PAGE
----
Ayeni broke in the next game and saved a break point in a four-deuce game to take a 4-3 lead. He continued to serve well, with serves in the high 120s and low 130s and it was Korda who had to come up with some big shots down match points at 4-5. He saved the first with a forehand putaway and the second going behind Ayeni for a backhand winner and then hit two good serves himself to make it 5-all.
Ayeni hit two aces in the next game to take a 6-5 lead, and Korda went up 30-0 when serving to reach the tiebreaker, but Ayeni won the final four points of the game, with an excellent backhand pass, a net cord winner and two errors, the final one forced, to claim the championship.
Ayeni collapsed on the court, while the crowd gave both players a long ovation, appreciating the high level of play, particularly in the final set.
"He's a little bit younger, not nearly as experienced," Ayeni said. "I know this was his first ITF final and I've played in two before and I think that gave me a little bit of an experience advantage over him."
Korda said he was not surprised by Ayeni's performance, although they were meeting for the first time.
"I know he's an amazing athlete and he gets so many balls back, some incredible shots," Korda said. "I knew what I had to do coming into this today, and he played amazing."
Ayeni was not quite as sure that he would be playing in the final, which is why he had booked a flight to begin his clay season in Europe.
"I was supposed to lose like three days ago," said Ayeni, who is coached by his father Anthony and by Patrick Oyone, who was in attendance all week. "I wasn't thinking yeah, I'm definitely going to win Easter Bowl. But I was a lot more confident in my strokes, especially my forehand. And I knew if I just stayed calm that usually freaks out my opponents. I didn't think necessarily I was going to win, but I expected myself to do quarterfinals, semifinals maybe, at least decently, but this is a nice bonus."
With the title here, Ayeni has already earned a place in the French Open and Wimbledon junior draws and Top 30 ITF junior ranking, while Korda also has positioned himself for the main draw in the junior slams.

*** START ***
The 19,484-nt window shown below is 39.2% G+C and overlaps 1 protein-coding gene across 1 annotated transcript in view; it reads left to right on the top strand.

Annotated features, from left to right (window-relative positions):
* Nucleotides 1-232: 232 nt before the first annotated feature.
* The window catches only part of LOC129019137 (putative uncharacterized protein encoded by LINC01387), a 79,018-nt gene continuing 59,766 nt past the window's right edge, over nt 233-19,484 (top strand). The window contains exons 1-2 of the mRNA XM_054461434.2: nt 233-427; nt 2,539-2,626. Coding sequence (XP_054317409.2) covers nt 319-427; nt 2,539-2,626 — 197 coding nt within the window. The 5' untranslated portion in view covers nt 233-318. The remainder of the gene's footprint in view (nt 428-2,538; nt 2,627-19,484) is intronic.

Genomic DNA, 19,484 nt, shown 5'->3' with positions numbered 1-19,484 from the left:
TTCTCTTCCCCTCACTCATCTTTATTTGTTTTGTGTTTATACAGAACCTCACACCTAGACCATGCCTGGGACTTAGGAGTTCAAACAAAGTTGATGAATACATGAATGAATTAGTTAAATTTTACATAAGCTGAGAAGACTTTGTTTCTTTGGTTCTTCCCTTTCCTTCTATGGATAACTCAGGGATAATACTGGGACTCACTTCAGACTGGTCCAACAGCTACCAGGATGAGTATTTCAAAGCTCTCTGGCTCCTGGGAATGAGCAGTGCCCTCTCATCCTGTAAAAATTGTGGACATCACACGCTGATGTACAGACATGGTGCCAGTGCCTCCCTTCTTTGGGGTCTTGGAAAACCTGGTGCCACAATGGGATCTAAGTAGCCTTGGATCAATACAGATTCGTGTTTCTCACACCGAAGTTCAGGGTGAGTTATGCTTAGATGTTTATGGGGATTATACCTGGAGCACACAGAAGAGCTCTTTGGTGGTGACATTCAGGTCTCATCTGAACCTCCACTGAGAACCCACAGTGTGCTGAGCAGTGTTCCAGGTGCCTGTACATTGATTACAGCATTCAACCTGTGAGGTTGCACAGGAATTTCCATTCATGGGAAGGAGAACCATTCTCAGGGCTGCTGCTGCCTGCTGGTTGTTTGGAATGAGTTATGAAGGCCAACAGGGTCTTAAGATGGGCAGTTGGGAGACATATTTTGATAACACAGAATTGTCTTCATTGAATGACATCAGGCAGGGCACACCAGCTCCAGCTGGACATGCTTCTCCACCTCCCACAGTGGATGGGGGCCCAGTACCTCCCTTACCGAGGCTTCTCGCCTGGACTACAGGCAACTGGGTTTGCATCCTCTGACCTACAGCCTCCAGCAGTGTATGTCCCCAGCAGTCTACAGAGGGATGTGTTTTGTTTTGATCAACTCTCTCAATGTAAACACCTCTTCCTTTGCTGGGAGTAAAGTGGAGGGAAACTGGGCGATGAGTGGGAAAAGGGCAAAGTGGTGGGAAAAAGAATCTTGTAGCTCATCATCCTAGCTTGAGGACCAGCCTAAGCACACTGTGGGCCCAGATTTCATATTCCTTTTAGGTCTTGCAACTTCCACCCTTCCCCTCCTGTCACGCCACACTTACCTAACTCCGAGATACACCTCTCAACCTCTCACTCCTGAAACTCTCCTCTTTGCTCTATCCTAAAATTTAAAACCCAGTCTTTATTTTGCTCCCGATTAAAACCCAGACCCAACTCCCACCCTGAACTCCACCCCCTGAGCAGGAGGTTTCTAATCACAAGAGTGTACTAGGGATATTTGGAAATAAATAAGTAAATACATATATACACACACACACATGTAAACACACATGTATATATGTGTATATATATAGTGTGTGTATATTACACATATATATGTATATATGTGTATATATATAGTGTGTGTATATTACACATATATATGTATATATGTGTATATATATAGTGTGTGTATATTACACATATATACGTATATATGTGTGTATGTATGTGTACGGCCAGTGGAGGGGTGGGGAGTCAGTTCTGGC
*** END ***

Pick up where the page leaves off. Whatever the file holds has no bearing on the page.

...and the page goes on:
But despite dropping the final in two hours of intense play under the desert sun, Korda was off to walk the fairways of the Mission Hills Country Club Sunday afternoon, where his sisters Jessica and Nelly were competing in the LPGA's first major of the season. Jessica, 24, finished tied for 11th and 18-year-old Nelly, playing in her first major, finished tied for 42nd.
The drama of the boys final never materialized in the girls championship match, with 2015 champion Claire Liu dominating 2016 finalist Ellie Douglas 6-1, 6-2.
Liu, the top seed, was broken in the first game, admitting that even for a previous champion, an Easter Bowl final is a daunting prospect. But standing up to the pressure was part of the reason Liu accepted a wild card into the tournament, even though she is in the Top 10 of the ITF junior rankings.
"I was pretty nervous," said the 16-year-old from Thousand Oaks, California. "Every match I was pretty nervous, but that's kind of what I was here for. I wanted to come here to deal with my nerves, be able to keep playing well even though I had pressure and I think I did pretty well."